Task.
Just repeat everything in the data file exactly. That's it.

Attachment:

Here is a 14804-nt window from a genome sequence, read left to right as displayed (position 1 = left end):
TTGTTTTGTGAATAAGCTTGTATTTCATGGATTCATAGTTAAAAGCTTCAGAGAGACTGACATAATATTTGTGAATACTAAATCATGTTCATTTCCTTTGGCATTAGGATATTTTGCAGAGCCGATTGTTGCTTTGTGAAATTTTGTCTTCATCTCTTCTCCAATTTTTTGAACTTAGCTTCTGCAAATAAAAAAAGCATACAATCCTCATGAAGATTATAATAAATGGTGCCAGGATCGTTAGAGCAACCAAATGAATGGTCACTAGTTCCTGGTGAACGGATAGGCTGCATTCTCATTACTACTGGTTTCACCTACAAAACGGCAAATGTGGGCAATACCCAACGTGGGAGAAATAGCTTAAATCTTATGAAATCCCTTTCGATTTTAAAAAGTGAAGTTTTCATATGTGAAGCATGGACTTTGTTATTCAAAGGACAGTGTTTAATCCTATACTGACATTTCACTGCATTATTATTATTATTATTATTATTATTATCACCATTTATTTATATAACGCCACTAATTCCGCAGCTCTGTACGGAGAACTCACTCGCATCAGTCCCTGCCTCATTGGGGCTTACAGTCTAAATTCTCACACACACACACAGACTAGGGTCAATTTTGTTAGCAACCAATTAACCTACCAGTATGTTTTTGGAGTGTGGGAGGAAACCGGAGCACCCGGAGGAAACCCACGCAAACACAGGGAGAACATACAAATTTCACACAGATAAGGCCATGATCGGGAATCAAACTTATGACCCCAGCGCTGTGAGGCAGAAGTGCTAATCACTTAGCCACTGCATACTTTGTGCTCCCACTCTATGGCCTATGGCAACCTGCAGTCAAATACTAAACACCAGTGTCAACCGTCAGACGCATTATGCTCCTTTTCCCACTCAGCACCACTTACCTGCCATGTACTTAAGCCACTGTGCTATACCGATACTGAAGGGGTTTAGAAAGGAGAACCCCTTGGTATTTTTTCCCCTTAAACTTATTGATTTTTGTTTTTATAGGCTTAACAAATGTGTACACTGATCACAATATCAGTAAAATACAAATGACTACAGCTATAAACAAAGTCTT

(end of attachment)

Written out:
Here is a 14804-nt window from a genome sequence, read left to right as displayed (position 1 = left end):
TTGTTTTGTGAATAAGCTTGTATTTCATGGATTCATAGTTAAAAGCTTCAGAGAGACTGACATAATATTTGTGAATACTAAATCATGTTCATTTCCTTTGGCATTAGGATATTTTGCAGAGCCGATTGTTGCTTTGTGAAATTTTGTCTTCATCTCTTCTCCAATTTTTTGAACTTAGCTTCTGCAAATAAAAAAAGCATACAATCCTCATGAAGATTATAATAAATGGTGCCAGGATCGTTAGAGCAACCAAATGAATGGTCACTAGTTCCTGGTGAACGGATAGGCTGCATTCTCATTACTACTGGTTTCACCTACAAAACGGCAAATGTGGGCAATACCCAACGTGGGAGAAATAGCTTAAATCTTATGAAATCCCTTTCGATTTTAAAAAGTGAAGTTTTCATATGTGAAGCATGGACTTTGTTATTCAAAGGACAGTGTTTAATCCTATACTGACATTTCACTGCATTATTATTATTATTATTATTATTATTATCACCATTTATTTATATAACGCCACTAATTCCGCAGCTCTGTACGGAGAACTCACTCGCATCAGTCCCTGCCTCATTGGGGCTTACAGTCTAAATTCTCACACACACACACAGACTAGGGTCAATTTTGTTAGCAACCAATTAACCTACCAGTATGTTTTTGGAGTGTGGGAGGAAACCGGAGCACCCGGAGGAAACCCACGCAAACACAGGGAGAACATACAAATTTCACACAGATAAGGCCATGATCGGGAATCAAACTTATGACCCCAGCGCTGTGAGGCAGAAGTGCTAATCACTTAGCCACTGCATACTTTGTGCTCCCACTCTATGGCCTATGGCAACCTGCAGTCAAATACTAAACACCAGTGTCAACCGTCAGACGCATTATGCTCCTTTTCCCACTCAGCACCACTTACCTGCCATGTACTTAAGCCACTGTGCTATACCGATACTGAAGGGGTTTAGAAAGGAGAACCCCTTGGTATTTTTTCCCCTTAAACTTATTGATTTTTGTTTTTATAGGCTTAACAAATGTGTACACTGATCACAATATCAGTAAAATACAAATGACTACAGCTATAAACAAAGTCTT